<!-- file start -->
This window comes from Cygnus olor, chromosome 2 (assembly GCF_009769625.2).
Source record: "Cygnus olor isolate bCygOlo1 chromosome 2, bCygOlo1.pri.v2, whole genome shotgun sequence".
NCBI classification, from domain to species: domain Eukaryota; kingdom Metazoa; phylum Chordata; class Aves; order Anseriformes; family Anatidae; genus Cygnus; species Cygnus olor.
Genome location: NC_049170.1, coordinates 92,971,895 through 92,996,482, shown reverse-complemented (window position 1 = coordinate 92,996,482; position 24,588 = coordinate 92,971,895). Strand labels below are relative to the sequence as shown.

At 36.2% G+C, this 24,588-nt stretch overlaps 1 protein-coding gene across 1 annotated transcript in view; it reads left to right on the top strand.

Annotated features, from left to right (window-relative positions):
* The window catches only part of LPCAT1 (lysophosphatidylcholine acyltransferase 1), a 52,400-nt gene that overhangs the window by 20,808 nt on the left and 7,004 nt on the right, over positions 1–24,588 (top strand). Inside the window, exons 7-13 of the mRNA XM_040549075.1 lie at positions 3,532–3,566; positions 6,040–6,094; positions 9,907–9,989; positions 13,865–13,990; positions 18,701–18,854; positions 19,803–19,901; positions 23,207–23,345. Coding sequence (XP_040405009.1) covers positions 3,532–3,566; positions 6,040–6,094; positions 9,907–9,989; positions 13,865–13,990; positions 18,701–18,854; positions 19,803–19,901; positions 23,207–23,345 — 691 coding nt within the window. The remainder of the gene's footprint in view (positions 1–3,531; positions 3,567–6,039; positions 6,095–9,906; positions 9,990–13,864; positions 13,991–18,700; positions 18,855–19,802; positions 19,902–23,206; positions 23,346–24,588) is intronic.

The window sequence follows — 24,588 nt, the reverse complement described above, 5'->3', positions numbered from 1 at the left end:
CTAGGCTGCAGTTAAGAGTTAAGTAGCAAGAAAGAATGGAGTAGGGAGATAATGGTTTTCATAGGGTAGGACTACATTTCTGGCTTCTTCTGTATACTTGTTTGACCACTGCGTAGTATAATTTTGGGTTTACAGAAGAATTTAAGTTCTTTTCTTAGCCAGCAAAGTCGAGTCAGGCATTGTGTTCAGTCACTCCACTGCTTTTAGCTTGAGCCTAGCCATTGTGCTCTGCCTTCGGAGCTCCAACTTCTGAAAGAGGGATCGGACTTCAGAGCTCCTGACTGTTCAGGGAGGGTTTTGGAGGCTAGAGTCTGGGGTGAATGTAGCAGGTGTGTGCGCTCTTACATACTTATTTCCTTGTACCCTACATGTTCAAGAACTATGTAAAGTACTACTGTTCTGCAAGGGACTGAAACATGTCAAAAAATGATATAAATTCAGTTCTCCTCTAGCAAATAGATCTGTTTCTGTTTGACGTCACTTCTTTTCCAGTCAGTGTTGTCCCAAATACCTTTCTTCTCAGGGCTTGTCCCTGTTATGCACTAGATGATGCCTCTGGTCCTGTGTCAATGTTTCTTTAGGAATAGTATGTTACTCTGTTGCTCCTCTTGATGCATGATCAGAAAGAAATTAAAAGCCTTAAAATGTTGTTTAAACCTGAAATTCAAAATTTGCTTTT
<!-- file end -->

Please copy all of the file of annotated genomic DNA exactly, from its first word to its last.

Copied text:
This window comes from Cygnus olor, chromosome 2 (assembly GCF_009769625.2).
Source record: "Cygnus olor isolate bCygOlo1 chromosome 2, bCygOlo1.pri.v2, whole genome shotgun sequence".
NCBI classification, from domain to species: domain Eukaryota; kingdom Metazoa; phylum Chordata; class Aves; order Anseriformes; family Anatidae; genus Cygnus; species Cygnus olor.
Genome location: NC_049170.1, coordinates 92,971,895 through 92,996,482, shown reverse-complemented (window position 1 = coordinate 92,996,482; position 24,588 = coordinate 92,971,895). Strand labels below are relative to the sequence as shown.

At 36.2% G+C, this 24,588-nt stretch overlaps 1 protein-coding gene across 1 annotated transcript in view; it reads left to right on the top strand.

Annotated features, from left to right (window-relative positions):
* The window catches only part of LPCAT1 (lysophosphatidylcholine acyltransferase 1), a 52,400-nt gene that overhangs the window by 20,808 nt on the left and 7,004 nt on the right, over positions 1–24,588 (top strand). Inside the window, exons 7-13 of the mRNA XM_040549075.1 lie at positions 3,532–3,566; positions 6,040–6,094; positions 9,907–9,989; positions 13,865–13,990; positions 18,701–18,854; positions 19,803–19,901; positions 23,207–23,345. Coding sequence (XP_040405009.1) covers positions 3,532–3,566; positions 6,040–6,094; positions 9,907–9,989; positions 13,865–13,990; positions 18,701–18,854; positions 19,803–19,901; positions 23,207–23,345 — 691 coding nt within the window. The remainder of the gene's footprint in view (positions 1–3,531; positions 3,567–6,039; positions 6,095–9,906; positions 9,990–13,864; positions 13,991–18,700; positions 18,855–19,802; positions 19,902–23,206; positions 23,346–24,588) is intronic.

The window sequence follows — 24,588 nt, the reverse complement described above, 5'->3', positions numbered from 1 at the left end:
CTAGGCTGCAGTTAAGAGTTAAGTAGCAAGAAAGAATGGAGTAGGGAGATAATGGTTTTCATAGGGTAGGACTACATTTCTGGCTTCTTCTGTATACTTGTTTGACCACTGCGTAGTATAATTTTGGGTTTACAGAAGAATTTAAGTTCTTTTCTTAGCCAGCAAAGTCGAGTCAGGCATTGTGTTCAGTCACTCCACTGCTTTTAGCTTGAGCCTAGCCATTGTGCTCTGCCTTCGGAGCTCCAACTTCTGAAAGAGGGATCGGACTTCAGAGCTCCTGACTGTTCAGGGAGGGTTTTGGAGGCTAGAGTCTGGGGTGAATGTAGCAGGTGTGTGCGCTCTTACATACTTATTTCCTTGTACCCTACATGTTCAAGAACTATGTAAAGTACTACTGTTCTGCAAGGGACTGAAACATGTCAAAAAATGATATAAATTCAGTTCTCCTCTAGCAAATAGATCTGTTTCTGTTTGACGTCACTTCTTTTCCAGTCAGTGTTGTCCCAAATACCTTTCTTCTCAGGGCTTGTCCCTGTTATGCACTAGATGATGCCTCTGGTCCTGTGTCAATGTTTCTTTAGGAATAGTATGTTACTCTGTTGCTCCTCTTGATGCATGATCAGAAAGAAATTAAAAGCCTTAAAATGTTGTTTAAACCTGAAATTCAAAATTTGCTTTT